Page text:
Kinnear is the second MLS coach to be relieved of his duties this season, suffering the same fate as RSL’s Jeff Cassar, who lasted just three games before being fired in March.

FIFA’s video-review system under scrutiny again in Russia

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OCHI, Russia (AP) FIFA’s new video review system is bringing turmoil to the Confederations Cup, with technology designed to deliver quick, clear decisions agitating players and leaving coaches and fans confused.

Perhaps even worse for FIFA, the latest controversy on Sunday – exactly one week after four goal reviews in that day’s two matches – made one of the world’s highest-rated referees look hesitant and wrong.

Wilmar Roldan sent off a Cameroon defender more than three minutes after a high tackle on a German opponent and only after his own case of mistaken identity.

The Colombian official arrived at what was arguably the correct decision following two visits to the touchline to consult video replays and first showing only a yellow card, then a red card, to the wrong Cameroon player.

“I think everyone is confused, including me,” Cameroon coach Hugo Broos said of referee Roldan after a 3-1 loss in Sochi that eliminated his team. “He and he alone can explain what happened there in that moment.”

Cameroon was also involved in two video decisions last Sunday, when possible Chile goals were reviewed for offside rulings. The first goal was disallowed, the second counted in Chile’s 2-0 victory.

Portugal had most to complain about one week ago when a potential opening goal in a 2-2 draw with Mexico was ruled out by an offside judged in an earlier phase of play.

FIFA stressed last week that all decisions proved ultimately correct, and the controversies were simply inevitable overreactions as world football gets used to a new system being put to its highest-profile tests.

Indeed, FIFA President Gianni Infantino felt confident to proclaim video review was “the future of football” and still on track to be approved by the guardians of the game’s laws before the 2018 World Cup.

Human error by Roldan seemed the biggest problem Sunday though it added to the perception that video review is capable of causing as much controversy as it solves.

FIFA has certainly pulled back from its prediction last year that game-changing decisions – goals scored, penalty kicks awarded, red cards, mistaken identity – could be reviewed and resolved in as few as six seconds.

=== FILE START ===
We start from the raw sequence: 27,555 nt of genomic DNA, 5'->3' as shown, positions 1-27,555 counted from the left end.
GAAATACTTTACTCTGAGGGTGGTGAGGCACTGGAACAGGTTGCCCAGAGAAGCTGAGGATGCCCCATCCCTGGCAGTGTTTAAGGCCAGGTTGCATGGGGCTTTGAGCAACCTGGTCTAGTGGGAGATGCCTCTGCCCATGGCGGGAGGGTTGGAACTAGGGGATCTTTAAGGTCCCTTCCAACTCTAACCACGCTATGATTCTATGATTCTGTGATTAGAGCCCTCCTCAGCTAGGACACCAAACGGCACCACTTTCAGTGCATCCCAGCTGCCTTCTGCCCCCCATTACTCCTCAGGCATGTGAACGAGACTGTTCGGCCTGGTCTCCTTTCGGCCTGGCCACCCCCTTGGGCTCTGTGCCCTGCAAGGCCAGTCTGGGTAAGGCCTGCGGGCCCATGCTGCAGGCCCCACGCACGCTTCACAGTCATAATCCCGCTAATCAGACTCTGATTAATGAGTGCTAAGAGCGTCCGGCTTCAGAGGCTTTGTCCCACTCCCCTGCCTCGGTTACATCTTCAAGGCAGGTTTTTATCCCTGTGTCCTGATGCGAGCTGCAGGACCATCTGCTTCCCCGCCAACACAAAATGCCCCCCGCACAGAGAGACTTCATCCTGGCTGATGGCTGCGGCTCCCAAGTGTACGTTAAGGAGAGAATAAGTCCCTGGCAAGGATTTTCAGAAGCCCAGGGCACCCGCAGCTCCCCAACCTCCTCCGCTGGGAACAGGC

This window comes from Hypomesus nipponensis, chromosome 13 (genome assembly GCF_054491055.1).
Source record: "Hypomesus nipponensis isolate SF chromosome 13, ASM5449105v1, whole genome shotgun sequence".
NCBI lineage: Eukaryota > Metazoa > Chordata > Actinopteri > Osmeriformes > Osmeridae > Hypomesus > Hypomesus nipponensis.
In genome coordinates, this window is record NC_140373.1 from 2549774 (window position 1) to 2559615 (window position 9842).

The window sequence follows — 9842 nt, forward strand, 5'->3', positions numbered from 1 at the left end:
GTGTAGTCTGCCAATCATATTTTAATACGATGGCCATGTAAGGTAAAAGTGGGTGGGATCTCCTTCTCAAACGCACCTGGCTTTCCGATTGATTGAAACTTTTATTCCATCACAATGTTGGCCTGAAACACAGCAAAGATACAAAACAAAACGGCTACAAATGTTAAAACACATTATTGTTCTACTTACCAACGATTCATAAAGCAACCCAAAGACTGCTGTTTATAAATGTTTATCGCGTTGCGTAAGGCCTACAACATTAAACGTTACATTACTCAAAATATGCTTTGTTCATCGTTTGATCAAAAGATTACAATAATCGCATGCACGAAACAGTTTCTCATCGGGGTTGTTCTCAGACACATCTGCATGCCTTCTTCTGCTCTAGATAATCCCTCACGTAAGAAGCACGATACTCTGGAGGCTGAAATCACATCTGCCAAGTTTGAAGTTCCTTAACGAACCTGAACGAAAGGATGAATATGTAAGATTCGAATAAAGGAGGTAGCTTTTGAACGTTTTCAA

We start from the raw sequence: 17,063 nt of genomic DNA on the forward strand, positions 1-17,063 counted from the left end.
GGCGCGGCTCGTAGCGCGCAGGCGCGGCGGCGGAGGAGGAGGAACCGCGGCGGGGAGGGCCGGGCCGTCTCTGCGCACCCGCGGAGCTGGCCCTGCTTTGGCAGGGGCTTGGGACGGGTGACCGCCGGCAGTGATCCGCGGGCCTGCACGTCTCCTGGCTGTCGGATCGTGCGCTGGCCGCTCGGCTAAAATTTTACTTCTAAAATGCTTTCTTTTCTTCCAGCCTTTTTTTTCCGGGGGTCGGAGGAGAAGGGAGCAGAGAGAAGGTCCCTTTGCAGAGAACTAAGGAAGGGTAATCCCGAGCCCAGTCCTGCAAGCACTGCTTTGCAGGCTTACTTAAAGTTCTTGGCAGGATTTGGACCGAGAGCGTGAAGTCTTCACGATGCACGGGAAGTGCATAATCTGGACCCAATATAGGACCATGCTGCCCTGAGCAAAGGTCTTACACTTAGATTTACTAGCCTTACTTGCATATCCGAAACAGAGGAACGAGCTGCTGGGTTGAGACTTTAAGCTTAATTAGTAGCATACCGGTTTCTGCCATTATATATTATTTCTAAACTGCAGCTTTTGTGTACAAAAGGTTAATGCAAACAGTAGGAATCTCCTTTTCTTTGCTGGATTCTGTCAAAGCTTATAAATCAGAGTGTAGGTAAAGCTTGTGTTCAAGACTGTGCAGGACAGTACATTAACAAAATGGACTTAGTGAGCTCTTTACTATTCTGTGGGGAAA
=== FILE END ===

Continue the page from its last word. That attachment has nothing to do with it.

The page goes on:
Accuracy is more important than speed, has become the mantra in Russia.

Neither were in evidence Sunday in Sochi as Cameroon defender Ernest Mabouka eventually left the field around three minutes after his boot connected with Emre Can of Germany.

Mabouka’s teammate Sebastien Siani had sarcastically applauded the referee when he was wrongly sent from the field. Eventually Siani’s slate was wiped clean and he completed the match.

Still, the image of a top referee being openly disrespected will not please FIFA.

Roldan arrived at the Confederations Cup trying to rebuild a reputation that was damaged at the 2014 World Cup. There, he was chosen for the second game of the tournament, and incorrectly ruled out two Mexico goals. FIFA did not pick him for another refereeing duty in Brazil.

To further damage Roldan’s standing, Germany coach Joachim Loew said neither he nor Can believed the tackle merited even a yellow card.

“I didn’t have the impression that it was a mean foul with the intent to hurt the opponent. It was not intentional,” Loew said through a translator at the post-match news conference.

Loew, whose Germany team will defend its World Cup title next year, still thinks video review can benefit the game – with one condition.

“I think it can be fine-tuned over time so that decisions can be made more quickly,” the German coach said. “That would be great.”

Mario Balotelli signs new Nice contract

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Italian striker Mario Balotelli has found himself the owner of a new contract after a successful season in Ligue 1 with French club OGC Nice.

Balotelli’s one-year deal was set to expire at the end of June, but he found a career revival in what many believed would be his last chance in major European soccer. The club officially announced his new contract on Sunday, and while they did not release the length of the deal, they confirmed that Balotelli turned down deals from other clubs to stay in France.

The 26-year-old scored 15 goals in 23 league appearances last year, helping Nice to a fabulous third-place finish in Ligue 1, earning them a Champions League playoff spot.

For a player who saw trouble follow him wherever he went, the only trouble he faced last season at Nice was an erratic bout with injury issues including calf and adductor problems. However, the spells on the sidelines didn’t douse Balotelli’s form. The Italian had an incredible start and finish to the season, scoring six goals in his first five appearances of the season and bagging six goals in the last eight games of the year.

The official release by Nice said that Balotelli made “considerable financial sacrifices and chose the sporting aspect with his heart” in re-signing with the French club.